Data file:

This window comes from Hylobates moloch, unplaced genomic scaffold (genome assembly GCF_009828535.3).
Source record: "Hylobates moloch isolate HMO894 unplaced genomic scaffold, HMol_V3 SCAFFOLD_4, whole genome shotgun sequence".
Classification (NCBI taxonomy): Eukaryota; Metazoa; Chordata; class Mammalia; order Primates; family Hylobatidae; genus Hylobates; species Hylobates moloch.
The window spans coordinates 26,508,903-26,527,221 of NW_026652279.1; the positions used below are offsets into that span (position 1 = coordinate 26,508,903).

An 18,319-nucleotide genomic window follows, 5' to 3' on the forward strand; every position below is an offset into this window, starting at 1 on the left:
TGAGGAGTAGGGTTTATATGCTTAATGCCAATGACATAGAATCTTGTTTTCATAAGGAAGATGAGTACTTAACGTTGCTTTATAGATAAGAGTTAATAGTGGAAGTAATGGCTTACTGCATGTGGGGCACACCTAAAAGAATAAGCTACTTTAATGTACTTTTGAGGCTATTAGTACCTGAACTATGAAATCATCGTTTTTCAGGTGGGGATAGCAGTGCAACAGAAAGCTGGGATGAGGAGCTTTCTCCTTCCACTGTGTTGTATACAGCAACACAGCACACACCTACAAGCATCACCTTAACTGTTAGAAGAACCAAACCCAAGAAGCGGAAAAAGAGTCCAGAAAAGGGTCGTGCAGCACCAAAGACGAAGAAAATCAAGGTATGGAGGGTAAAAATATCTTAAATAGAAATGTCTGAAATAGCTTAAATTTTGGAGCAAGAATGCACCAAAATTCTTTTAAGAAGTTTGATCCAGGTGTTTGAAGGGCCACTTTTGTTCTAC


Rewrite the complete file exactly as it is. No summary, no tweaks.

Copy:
This window comes from Hylobates moloch, unplaced genomic scaffold (genome assembly GCF_009828535.3).
Source record: "Hylobates moloch isolate HMO894 unplaced genomic scaffold, HMol_V3 SCAFFOLD_4, whole genome shotgun sequence".
Classification (NCBI taxonomy): Eukaryota; Metazoa; Chordata; class Mammalia; order Primates; family Hylobatidae; genus Hylobates; species Hylobates moloch.
The window spans coordinates 26,508,903-26,527,221 of NW_026652279.1; the positions used below are offsets into that span (position 1 = coordinate 26,508,903).

An 18,319-nucleotide genomic window follows, 5' to 3' on the forward strand; every position below is an offset into this window, starting at 1 on the left:
TGAGGAGTAGGGTTTATATGCTTAATGCCAATGACATAGAATCTTGTTTTCATAAGGAAGATGAGTACTTAACGTTGCTTTATAGATAAGAGTTAATAGTGGAAGTAATGGCTTACTGCATGTGGGGCACACCTAAAAGAATAAGCTACTTTAATGTACTTTTGAGGCTATTAGTACCTGAACTATGAAATCATCGTTTTTCAGGTGGGGATAGCAGTGCAACAGAAAGCTGGGATGAGGAGCTTTCTCCTTCCACTGTGTTGTATACAGCAACACAGCACACACCTACAAGCATCACCTTAACTGTTAGAAGAACCAAACCCAAGAAGCGGAAAAAGAGTCCAGAAAAGGGTCGTGCAGCACCAAAGACGAAGAAAATCAAGGTATGGAGGGTAAAAATATCTTAAATAGAAATGTCTGAAATAGCTTAAATTTTGGAGCAAGAATGCACCAAAATTCTTTTAAGAAGTTTGATCCAGGTGTTTGAAGGGCCACTTTTGTTCTAC